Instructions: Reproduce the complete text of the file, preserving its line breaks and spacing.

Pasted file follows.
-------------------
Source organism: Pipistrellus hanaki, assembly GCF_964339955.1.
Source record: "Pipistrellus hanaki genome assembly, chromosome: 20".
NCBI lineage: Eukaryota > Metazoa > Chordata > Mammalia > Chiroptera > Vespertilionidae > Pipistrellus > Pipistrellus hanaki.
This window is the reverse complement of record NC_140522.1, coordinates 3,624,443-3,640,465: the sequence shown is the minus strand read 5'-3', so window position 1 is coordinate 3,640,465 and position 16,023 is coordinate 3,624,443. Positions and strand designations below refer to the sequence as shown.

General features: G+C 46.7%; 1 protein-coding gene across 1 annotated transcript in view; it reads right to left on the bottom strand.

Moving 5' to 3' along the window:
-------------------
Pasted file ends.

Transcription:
Source organism: Pipistrellus hanaki, assembly GCF_964339955.1.
Source record: "Pipistrellus hanaki genome assembly, chromosome: 20".
NCBI lineage: Eukaryota > Metazoa > Chordata > Mammalia > Chiroptera > Vespertilionidae > Pipistrellus > Pipistrellus hanaki.
This window is the reverse complement of record NC_140522.1, coordinates 3,624,443-3,640,465: the sequence shown is the minus strand read 5'-3', so window position 1 is coordinate 3,640,465 and position 16,023 is coordinate 3,624,443. Positions and strand designations below refer to the sequence as shown.

General features: G+C 46.7%; 1 protein-coding gene across 1 annotated transcript in view; it reads right to left on the bottom strand.

Moving 5' to 3' along the window: